Opps. Now another one of my secrets is out!

-- More words count less.

Brian H
09-16-2002, 06:11 AM
I don't know what the hang up with big uke is. If he were alive today, I would tower over O'Sensei. Could I just have my way with him? I really doubt it.

Kevin Leavitt
09-16-2002, 10:27 AM
I have found that we watch sensei do technique...then we try to replicate it...literally.

I have found that you have to modify technique based on differences of size and height.

For years I spent watching my teachers whose hara was fairly in line with Uke...If you watch Saotome sensei he does not have to move much to break uke's center since his hara is typically several inches lower than most of his uke...therefore, he can do technique without bendind knees much.

Me on the other hand, I find that I sometimes must go almost to me knees in order to get hara lower than uke's sometimes.

The point is...you cannot always apply technique literally, explore and find what works for you. If you are wrong, sensei will show you. Principle is what matters.

My old instructor (Bob) used to say...if uke goes high, you go low...nothing wrong with doing irimi nage to his legs if he is big and wants to hold a high strong posture! (Brian, you know what I am talking about!! :))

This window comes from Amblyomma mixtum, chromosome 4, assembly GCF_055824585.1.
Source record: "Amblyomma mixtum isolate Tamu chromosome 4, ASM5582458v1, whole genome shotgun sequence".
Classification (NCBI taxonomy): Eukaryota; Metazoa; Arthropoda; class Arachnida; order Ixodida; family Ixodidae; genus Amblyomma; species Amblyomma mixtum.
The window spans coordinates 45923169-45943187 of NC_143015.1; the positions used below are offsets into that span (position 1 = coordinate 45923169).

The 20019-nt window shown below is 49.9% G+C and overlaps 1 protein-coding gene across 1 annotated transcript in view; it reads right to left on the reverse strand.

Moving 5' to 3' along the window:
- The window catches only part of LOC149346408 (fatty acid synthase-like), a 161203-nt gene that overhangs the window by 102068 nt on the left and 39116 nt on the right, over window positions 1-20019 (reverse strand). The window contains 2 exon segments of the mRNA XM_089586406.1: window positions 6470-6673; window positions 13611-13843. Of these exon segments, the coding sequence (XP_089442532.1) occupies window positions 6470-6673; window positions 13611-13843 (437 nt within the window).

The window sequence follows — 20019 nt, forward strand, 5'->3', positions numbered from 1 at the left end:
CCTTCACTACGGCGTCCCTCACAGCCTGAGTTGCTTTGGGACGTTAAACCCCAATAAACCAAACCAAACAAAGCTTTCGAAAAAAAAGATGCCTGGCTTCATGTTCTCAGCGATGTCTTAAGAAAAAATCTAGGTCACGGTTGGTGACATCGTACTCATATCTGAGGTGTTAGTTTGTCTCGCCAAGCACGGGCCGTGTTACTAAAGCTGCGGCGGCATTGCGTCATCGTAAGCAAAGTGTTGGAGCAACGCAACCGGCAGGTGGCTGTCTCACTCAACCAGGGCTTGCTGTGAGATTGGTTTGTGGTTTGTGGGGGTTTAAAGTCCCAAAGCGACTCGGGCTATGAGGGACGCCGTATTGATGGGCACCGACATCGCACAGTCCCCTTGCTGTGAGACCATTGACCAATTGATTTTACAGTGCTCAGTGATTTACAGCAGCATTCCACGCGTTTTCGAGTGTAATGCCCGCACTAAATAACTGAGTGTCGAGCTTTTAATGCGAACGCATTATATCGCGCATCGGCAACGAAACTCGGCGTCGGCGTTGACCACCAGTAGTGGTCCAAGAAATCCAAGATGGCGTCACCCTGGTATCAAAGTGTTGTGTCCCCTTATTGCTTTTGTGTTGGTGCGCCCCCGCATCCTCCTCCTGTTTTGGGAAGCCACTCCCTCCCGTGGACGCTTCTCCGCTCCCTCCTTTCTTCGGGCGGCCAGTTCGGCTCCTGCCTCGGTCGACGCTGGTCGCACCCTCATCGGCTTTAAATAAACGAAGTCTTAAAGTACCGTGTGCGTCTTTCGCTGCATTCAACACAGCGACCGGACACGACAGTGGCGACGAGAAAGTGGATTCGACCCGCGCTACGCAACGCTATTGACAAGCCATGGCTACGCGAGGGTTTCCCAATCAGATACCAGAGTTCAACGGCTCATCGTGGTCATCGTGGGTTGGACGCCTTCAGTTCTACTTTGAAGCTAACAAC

rgfox5
09-17-2002, 01:43 PM
My favorite quote on this subject:

Ikeda sensei (Boulder Aikikai) was teaching at the DC Summer Camp in July, and said "Some people ask, does aikido work or not? I can only tell you, my aikido works. Does yours work, I'm not sure. That's up to you."

Rich

Roy Dean
09-18-2002, 06:57 PM
Sheila, thank you for sharing your experience. I'm sure if more people practiced "realistic" and aggressive attacks, they would find out their responses aren't quite as good as they imagined them to be.

Size and strength do matter. A lot. More than people believe or want to believe.

Every art has the potential to be effective. Techniques are somewhat important. Training method is far more important. Attributes are also far more important (i.e. sensitivity, timing, power, explosiveness, endurance, killer instinct, etc) than the techniques you employ. Without attributes, the movements we call techniques are empty and ineffective.